1) It’s tough to embrace both the parable of the Prodigal Son and a theology of limited atonement. That’s because this parable seems to suggest that sooner or later those who wander away from God will eventually hit rock bottom, realize the error of their ways and return “home.” And rather than be met by a father with a book detailing their sins, the wayward will be met by a father who couldn’t be happier they’ve finally found their way back.
2) This parable also makes me think about Jesus’ words in Matthew 7:13, “Enter through the narrow gate. For wide is the gate and broad is the road that leads to destruction, and many enter through it.” We’re prone to think the road that leads to destruction is the one the prodigal son walked. But as the parable reveals, that road eventually led to salvation. The road to destruction is better represented by the elder brother in the parable, the one who thought he was in the right all along and who resented the grace his father showed to his younger brother.Perhaps the sequel to the prodigal son story is the elder brother’s sojourn from home, driven out not by his father but by his own resentment about the favor shown to the prodigal. If so, I’d like to believe that he also eventually stumbled through the narrow gate and found his way back home.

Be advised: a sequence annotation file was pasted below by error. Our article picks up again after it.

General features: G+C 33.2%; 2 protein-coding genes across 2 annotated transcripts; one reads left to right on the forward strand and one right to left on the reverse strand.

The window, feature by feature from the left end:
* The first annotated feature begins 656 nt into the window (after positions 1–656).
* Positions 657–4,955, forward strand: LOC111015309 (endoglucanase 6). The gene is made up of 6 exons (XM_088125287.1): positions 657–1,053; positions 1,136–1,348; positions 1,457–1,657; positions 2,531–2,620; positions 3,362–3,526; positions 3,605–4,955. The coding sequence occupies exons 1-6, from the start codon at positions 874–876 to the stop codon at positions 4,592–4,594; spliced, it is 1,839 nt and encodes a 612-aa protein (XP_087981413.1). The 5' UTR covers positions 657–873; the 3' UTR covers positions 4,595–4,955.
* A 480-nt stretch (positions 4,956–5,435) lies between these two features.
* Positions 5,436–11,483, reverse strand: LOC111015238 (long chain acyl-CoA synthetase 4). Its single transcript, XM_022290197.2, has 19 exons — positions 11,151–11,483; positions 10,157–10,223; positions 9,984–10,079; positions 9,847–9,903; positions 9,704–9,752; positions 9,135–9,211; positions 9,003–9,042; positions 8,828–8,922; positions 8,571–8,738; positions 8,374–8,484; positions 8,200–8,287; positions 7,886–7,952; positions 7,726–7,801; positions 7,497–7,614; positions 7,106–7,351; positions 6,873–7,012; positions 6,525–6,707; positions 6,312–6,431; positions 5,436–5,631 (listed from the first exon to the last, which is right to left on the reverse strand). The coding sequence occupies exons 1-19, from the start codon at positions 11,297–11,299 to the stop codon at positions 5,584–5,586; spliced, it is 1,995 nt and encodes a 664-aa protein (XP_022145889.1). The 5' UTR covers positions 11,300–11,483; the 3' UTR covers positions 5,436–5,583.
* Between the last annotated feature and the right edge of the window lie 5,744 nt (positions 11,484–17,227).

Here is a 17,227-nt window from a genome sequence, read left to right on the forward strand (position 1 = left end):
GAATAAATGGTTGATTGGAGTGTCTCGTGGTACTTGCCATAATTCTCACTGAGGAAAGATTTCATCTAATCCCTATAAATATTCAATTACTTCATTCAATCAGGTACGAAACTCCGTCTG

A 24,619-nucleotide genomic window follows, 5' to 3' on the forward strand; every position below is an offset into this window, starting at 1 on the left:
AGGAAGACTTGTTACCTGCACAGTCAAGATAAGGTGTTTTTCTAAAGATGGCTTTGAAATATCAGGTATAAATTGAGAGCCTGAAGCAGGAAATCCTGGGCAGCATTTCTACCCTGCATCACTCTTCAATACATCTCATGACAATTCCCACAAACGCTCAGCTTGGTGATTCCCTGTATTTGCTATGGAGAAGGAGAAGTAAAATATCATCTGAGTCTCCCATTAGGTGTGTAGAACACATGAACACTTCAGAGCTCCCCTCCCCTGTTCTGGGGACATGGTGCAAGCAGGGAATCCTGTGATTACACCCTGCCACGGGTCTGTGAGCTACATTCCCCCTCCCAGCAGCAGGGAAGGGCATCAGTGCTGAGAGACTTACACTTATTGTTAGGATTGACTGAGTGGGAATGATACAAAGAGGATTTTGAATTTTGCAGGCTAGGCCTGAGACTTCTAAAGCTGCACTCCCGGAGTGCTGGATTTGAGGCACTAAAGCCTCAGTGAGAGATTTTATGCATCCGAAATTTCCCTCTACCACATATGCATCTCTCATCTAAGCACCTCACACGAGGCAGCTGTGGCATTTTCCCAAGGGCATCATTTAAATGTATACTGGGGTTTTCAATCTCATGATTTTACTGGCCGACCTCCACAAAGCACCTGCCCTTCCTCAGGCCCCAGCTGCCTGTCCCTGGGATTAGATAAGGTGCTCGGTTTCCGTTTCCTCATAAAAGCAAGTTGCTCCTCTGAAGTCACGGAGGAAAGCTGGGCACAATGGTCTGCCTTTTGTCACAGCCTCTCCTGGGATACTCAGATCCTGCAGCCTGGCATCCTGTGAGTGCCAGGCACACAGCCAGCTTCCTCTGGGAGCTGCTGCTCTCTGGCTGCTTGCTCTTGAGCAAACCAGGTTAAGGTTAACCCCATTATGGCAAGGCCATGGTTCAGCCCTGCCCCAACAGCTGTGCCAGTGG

Food for thought.